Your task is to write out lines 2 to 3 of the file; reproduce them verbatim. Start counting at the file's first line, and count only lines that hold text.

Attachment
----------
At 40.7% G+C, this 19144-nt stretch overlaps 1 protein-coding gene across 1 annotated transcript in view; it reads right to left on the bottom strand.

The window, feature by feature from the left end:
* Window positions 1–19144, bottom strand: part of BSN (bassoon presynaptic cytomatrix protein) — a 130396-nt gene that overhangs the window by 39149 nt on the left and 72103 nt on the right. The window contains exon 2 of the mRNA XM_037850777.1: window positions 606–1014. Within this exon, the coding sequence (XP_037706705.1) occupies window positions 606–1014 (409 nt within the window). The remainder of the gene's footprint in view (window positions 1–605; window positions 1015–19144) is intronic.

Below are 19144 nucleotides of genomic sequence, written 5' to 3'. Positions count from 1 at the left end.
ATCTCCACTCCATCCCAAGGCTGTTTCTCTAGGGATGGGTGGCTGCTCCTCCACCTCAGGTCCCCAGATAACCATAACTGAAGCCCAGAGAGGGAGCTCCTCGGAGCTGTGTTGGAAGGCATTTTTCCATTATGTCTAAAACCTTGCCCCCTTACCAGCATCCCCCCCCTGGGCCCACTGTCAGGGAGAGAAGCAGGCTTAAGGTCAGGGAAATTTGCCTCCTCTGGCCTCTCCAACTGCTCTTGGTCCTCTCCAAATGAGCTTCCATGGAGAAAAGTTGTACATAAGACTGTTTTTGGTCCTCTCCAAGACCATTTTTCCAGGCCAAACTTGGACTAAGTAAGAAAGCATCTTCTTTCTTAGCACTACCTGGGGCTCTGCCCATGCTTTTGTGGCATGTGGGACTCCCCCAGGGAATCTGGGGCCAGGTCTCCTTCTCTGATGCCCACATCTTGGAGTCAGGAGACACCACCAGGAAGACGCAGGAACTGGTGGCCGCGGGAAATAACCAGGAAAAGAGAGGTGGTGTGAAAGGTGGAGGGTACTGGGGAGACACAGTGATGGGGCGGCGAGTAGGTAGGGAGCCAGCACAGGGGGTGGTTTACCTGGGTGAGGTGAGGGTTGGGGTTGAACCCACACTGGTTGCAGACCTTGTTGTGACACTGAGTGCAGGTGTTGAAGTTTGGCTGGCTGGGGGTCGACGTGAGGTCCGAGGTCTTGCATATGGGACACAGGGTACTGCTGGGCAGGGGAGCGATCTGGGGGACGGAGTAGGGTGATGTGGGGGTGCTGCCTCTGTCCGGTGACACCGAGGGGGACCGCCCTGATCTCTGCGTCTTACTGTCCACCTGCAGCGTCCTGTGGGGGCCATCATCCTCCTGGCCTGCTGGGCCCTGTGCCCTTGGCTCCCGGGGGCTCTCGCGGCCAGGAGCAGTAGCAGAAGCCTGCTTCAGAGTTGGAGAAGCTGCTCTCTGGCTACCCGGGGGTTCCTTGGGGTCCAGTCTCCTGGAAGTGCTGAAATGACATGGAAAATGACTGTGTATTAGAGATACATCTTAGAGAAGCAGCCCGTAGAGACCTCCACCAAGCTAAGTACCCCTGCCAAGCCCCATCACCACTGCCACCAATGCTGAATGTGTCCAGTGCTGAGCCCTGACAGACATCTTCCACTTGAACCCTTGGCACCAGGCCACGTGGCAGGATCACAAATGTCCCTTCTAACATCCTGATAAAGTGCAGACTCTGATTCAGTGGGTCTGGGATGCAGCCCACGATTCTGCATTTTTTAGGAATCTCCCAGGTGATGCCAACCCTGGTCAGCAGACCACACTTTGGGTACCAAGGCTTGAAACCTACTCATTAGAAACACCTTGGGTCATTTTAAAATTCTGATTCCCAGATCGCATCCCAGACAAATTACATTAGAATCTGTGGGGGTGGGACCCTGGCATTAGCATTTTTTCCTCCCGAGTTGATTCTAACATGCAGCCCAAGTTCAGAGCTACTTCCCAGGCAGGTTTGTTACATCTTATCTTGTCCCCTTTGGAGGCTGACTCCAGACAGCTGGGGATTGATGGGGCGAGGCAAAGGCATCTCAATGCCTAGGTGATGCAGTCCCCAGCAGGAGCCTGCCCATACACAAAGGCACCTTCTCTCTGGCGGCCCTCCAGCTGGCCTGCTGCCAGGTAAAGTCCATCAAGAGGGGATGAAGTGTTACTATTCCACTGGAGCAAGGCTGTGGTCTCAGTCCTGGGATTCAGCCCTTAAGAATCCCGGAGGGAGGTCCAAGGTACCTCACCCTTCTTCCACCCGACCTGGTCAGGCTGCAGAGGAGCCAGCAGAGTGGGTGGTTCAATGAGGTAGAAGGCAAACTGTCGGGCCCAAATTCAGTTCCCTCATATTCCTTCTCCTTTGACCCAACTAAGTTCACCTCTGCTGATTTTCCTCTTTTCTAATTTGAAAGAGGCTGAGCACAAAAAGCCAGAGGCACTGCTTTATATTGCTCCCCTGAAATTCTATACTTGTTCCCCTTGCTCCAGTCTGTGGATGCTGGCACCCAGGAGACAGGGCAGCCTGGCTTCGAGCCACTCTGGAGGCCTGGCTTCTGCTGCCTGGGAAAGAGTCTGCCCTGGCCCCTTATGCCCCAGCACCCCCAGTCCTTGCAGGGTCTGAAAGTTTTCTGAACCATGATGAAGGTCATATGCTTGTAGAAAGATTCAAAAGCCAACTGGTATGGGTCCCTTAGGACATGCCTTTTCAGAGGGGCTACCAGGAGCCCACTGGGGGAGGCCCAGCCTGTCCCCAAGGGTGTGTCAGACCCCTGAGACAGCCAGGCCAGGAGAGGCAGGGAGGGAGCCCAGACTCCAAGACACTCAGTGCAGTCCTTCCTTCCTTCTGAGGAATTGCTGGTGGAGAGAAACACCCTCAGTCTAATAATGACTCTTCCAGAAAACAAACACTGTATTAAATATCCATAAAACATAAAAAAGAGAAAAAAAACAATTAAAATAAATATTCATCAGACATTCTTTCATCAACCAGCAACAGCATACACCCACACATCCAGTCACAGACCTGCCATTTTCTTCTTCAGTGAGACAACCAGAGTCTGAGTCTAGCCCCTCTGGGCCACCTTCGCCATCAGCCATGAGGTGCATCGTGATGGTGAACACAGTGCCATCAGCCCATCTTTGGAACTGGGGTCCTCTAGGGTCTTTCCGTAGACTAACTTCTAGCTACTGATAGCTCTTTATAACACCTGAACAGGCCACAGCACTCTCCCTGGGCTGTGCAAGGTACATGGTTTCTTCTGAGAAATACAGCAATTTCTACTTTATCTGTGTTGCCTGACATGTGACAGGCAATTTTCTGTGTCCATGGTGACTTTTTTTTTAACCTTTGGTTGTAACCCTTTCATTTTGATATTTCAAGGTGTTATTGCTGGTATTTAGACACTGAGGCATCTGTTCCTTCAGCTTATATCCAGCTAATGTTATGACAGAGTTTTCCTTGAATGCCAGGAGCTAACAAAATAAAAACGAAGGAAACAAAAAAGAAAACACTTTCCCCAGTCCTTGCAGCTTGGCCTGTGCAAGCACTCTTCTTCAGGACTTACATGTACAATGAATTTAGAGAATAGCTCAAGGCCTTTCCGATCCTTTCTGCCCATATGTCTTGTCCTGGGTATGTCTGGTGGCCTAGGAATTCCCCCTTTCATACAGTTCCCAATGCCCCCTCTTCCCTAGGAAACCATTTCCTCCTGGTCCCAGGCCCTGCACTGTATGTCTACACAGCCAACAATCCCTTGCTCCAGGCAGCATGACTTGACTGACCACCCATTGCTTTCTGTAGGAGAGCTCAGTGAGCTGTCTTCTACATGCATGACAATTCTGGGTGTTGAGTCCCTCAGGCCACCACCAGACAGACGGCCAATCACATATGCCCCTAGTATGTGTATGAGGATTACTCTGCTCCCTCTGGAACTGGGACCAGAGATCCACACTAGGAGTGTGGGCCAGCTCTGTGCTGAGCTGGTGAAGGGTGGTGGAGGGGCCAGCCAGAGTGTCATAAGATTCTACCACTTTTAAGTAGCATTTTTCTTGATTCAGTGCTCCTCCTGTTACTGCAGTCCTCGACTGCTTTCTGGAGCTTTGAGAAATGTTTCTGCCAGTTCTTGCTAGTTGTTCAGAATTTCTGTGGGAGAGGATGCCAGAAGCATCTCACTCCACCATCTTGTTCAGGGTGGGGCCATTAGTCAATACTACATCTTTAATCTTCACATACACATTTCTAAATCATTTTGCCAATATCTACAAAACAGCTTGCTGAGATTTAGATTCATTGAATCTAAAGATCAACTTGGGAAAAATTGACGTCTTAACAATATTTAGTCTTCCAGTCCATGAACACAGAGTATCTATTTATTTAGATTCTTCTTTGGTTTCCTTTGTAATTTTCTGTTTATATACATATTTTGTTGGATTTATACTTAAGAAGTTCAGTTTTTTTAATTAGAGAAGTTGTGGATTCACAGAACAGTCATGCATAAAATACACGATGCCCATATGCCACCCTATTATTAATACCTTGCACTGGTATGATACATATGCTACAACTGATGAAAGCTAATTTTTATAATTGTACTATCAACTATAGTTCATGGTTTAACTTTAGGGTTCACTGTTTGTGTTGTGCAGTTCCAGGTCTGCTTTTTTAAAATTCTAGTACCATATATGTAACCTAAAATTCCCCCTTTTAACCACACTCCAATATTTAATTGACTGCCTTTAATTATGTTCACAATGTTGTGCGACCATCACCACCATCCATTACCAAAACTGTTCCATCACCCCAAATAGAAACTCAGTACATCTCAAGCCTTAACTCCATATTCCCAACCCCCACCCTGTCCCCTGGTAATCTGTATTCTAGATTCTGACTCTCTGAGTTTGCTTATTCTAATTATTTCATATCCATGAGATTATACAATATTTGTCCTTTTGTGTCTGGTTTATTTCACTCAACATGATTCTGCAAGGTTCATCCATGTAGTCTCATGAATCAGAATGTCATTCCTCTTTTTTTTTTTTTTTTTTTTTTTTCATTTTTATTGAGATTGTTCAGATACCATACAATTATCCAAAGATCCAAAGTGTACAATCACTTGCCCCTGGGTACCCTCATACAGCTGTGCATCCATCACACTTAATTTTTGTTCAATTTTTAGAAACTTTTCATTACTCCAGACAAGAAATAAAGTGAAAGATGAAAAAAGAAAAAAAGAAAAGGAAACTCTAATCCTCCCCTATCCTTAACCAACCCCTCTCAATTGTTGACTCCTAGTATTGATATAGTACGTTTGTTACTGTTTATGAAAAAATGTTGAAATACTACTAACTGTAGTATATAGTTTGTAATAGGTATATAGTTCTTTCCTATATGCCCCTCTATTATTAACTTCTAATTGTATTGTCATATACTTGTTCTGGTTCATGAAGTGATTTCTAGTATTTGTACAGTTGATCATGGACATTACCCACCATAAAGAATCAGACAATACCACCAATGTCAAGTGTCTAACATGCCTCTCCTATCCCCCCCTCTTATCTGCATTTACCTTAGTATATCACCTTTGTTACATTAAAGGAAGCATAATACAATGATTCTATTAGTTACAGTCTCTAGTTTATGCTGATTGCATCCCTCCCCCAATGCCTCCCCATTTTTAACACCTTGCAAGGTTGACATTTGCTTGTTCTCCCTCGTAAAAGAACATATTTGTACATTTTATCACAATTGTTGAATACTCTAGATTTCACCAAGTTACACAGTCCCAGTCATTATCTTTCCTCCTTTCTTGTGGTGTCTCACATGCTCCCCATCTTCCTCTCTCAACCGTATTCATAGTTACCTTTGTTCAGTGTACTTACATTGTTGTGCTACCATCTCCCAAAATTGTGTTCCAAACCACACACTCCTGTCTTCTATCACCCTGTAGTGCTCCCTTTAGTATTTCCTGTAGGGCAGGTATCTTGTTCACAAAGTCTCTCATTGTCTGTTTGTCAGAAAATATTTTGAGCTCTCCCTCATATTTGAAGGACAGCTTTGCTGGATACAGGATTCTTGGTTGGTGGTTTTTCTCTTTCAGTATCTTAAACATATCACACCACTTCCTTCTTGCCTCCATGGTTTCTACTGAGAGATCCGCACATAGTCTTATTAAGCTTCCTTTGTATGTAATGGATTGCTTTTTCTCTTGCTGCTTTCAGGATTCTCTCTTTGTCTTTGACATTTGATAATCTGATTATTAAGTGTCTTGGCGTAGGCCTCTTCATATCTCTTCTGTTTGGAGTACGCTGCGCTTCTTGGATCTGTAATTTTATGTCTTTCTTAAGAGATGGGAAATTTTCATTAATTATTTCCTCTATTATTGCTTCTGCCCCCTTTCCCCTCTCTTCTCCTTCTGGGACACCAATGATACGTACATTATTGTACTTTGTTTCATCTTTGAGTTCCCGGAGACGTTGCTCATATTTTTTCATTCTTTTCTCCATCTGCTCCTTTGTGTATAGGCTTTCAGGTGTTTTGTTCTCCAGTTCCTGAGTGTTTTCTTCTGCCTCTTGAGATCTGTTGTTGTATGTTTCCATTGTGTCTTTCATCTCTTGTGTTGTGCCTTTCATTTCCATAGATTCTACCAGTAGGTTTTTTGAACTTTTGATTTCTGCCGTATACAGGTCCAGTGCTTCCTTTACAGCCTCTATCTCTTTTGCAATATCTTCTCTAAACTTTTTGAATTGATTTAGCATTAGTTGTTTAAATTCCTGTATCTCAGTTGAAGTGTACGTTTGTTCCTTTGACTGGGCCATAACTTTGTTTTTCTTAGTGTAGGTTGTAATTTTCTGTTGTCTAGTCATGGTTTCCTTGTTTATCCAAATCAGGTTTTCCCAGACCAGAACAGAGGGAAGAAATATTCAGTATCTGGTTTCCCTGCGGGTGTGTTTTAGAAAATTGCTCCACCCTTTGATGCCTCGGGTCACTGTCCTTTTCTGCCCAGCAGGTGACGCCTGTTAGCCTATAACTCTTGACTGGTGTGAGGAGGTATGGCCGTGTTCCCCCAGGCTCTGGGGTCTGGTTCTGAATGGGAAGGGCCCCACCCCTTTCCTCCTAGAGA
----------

The window, feature by feature from the left end:
* Window positions 1–19144, bottom strand: part of BSN (bassoon presynaptic cytomatrix protein) — a 130396-nt gene that overhangs the window by 39149 nt on the left and 72103 nt on the right. The window contains exon 2 of the mRNA XM_037850777.1: window positions 606–1014. Within this exon, the coding sequence (XP_037706705.1) occupies window positions 606–1014 (409 nt within the window). The remainder of the gene's footprint in view (window positions 1–605; window positions 1015–19144) is intronic.